Book Review | Station Eleven

After a month-plus-long reading slump, I was finally able to get through a book. And it was one of the most beautiful things I’ve ever read. It is one of those rare books that is both incredibly well-written and extremely thought-provoking. In Station Eleven, Emily St. John Mandel was able to capture the what it means to be human in a world that has basically ended. station eleven

The novel begins with a single death: actor Arthur Leander collapses on stage during a production of King Lear. Hours later, a catastrophic flu virus reaches New York. Within weeks, 99% of the world’s population is gone. Civilization as we know it collapses and the world is strangely quiet. The story jumps back and forth in time, spanning from Leander’s early years to post-pandemic Year Twenty. The book centers on survivors: a curator, an actress, an artist, and a self-proclaimed prophet – strangers connected by one man and a comic book. Station Eleven is a post-apocalyptic novel with one simple (StarTrek-inspired) lesson:

survival is insufficient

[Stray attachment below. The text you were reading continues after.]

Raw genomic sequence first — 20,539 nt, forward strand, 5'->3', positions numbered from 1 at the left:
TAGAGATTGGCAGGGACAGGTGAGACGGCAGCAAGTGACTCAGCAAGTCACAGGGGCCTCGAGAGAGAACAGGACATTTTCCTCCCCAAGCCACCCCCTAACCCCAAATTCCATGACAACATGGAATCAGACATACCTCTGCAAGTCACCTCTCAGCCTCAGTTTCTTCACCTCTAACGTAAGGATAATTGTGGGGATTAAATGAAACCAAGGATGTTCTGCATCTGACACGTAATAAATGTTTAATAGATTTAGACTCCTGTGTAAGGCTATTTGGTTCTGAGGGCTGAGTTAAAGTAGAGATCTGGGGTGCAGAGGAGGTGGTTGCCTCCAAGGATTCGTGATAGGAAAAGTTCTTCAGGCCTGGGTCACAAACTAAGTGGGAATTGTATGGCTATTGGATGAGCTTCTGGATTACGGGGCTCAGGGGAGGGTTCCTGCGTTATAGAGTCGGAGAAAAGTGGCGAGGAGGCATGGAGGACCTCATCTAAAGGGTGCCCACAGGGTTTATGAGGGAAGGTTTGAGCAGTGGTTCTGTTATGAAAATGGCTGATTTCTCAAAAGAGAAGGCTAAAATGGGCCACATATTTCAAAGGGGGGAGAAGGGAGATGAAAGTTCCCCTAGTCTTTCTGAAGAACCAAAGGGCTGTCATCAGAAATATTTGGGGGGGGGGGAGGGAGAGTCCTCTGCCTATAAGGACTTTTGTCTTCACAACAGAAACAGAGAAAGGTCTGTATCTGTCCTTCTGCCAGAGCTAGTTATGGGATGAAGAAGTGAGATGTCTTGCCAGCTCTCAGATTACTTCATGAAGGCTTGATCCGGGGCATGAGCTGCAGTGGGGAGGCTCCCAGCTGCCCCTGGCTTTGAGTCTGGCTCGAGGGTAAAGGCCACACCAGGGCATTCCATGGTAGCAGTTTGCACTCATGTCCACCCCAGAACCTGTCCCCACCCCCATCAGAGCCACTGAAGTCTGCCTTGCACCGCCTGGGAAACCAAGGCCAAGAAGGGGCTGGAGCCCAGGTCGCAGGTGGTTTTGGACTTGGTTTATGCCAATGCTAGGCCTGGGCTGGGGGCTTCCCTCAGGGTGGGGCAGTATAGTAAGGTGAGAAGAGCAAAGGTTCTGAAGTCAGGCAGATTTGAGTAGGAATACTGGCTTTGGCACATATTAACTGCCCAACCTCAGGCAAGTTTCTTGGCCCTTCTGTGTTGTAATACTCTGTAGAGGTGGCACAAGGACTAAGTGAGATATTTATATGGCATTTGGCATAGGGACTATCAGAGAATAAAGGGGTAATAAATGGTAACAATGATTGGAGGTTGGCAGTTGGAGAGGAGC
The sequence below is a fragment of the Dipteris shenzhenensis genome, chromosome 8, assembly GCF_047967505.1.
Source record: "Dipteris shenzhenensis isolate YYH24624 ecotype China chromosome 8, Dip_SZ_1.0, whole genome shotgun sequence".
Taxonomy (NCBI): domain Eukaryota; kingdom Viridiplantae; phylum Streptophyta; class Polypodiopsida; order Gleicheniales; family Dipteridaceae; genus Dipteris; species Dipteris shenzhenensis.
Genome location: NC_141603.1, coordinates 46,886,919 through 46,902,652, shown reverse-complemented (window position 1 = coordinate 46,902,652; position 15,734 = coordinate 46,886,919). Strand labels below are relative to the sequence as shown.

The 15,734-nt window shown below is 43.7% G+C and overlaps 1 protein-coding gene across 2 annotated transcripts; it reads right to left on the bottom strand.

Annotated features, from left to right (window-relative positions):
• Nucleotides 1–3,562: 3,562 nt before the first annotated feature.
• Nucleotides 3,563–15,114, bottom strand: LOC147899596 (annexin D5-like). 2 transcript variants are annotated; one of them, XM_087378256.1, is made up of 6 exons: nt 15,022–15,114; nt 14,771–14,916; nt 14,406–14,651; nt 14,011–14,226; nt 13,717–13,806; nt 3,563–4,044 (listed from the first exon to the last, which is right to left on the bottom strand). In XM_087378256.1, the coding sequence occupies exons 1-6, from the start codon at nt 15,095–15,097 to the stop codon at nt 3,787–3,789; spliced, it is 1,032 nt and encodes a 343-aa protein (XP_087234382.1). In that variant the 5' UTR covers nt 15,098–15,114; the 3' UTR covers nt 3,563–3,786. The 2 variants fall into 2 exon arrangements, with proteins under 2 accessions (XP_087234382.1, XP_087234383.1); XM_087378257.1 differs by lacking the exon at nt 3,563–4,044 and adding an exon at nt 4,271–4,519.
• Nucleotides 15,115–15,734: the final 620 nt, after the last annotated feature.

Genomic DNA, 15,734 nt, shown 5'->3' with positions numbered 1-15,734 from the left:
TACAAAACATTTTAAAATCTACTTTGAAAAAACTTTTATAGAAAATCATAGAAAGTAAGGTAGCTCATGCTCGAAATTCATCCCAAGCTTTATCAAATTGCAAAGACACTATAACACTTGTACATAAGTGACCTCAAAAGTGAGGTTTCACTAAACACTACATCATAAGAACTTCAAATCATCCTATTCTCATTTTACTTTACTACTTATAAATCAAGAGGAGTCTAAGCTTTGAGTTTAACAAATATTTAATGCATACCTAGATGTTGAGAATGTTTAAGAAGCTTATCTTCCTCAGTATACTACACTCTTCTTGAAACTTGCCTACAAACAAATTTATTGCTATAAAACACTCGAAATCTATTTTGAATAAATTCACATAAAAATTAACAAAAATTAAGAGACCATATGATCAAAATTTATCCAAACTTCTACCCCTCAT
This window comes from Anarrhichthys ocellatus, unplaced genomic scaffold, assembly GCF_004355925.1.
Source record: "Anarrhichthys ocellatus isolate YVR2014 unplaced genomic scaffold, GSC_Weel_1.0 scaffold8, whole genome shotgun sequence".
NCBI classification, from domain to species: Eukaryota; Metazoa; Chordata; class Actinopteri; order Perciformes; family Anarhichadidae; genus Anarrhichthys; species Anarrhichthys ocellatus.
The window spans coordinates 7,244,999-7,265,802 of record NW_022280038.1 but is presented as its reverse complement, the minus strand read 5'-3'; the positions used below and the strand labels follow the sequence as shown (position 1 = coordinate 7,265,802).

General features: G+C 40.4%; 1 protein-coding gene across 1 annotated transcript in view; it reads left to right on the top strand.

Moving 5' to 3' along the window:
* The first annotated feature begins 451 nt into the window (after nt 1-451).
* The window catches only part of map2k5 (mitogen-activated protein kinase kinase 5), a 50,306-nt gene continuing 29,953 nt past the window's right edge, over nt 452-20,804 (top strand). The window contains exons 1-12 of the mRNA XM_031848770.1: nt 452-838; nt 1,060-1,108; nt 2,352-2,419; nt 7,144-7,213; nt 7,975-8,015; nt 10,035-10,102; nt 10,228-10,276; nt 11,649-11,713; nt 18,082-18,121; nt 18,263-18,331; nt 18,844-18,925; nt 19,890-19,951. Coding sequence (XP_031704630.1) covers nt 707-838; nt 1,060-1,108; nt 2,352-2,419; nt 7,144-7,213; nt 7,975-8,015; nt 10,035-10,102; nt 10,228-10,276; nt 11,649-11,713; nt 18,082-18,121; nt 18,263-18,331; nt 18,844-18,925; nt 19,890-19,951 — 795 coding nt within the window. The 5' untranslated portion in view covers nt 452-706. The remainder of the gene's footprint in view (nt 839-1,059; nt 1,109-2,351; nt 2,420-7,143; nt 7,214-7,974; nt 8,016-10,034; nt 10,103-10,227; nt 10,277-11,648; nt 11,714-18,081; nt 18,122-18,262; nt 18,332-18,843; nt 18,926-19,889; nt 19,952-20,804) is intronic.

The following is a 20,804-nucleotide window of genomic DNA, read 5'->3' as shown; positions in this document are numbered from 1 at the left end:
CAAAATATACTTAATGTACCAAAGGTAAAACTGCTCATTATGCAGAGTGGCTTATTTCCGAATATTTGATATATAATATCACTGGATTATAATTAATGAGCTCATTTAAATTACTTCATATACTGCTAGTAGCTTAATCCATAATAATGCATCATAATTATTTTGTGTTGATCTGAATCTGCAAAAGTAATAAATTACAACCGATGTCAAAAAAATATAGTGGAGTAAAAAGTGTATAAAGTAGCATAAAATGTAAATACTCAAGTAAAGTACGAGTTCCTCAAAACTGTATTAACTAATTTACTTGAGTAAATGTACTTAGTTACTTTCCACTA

I honestly can’t decide if I am more taken by the story or Mandel’s beautiful writing. I constantly found myself rereading sentences simply because I liked them so much (the sign of a true English nerd). The experience of reading it was similar to reading The Night Circus by Erin Morgenstern, though they are very different books. I just really fell in love with the words. I will definitely be looking into Mandel’s other books (Station Eleven is her fourth).

Rating: ★★★★★

I think Station Eleven is one of those books I’ll be returning to every so often. Definitely a classic in my opinion!

Let me know what you thought of Station Eleven in the comments below. And don’t forget to check out my reading challenge for this year – I’d love to hear what books you’ve read so far!

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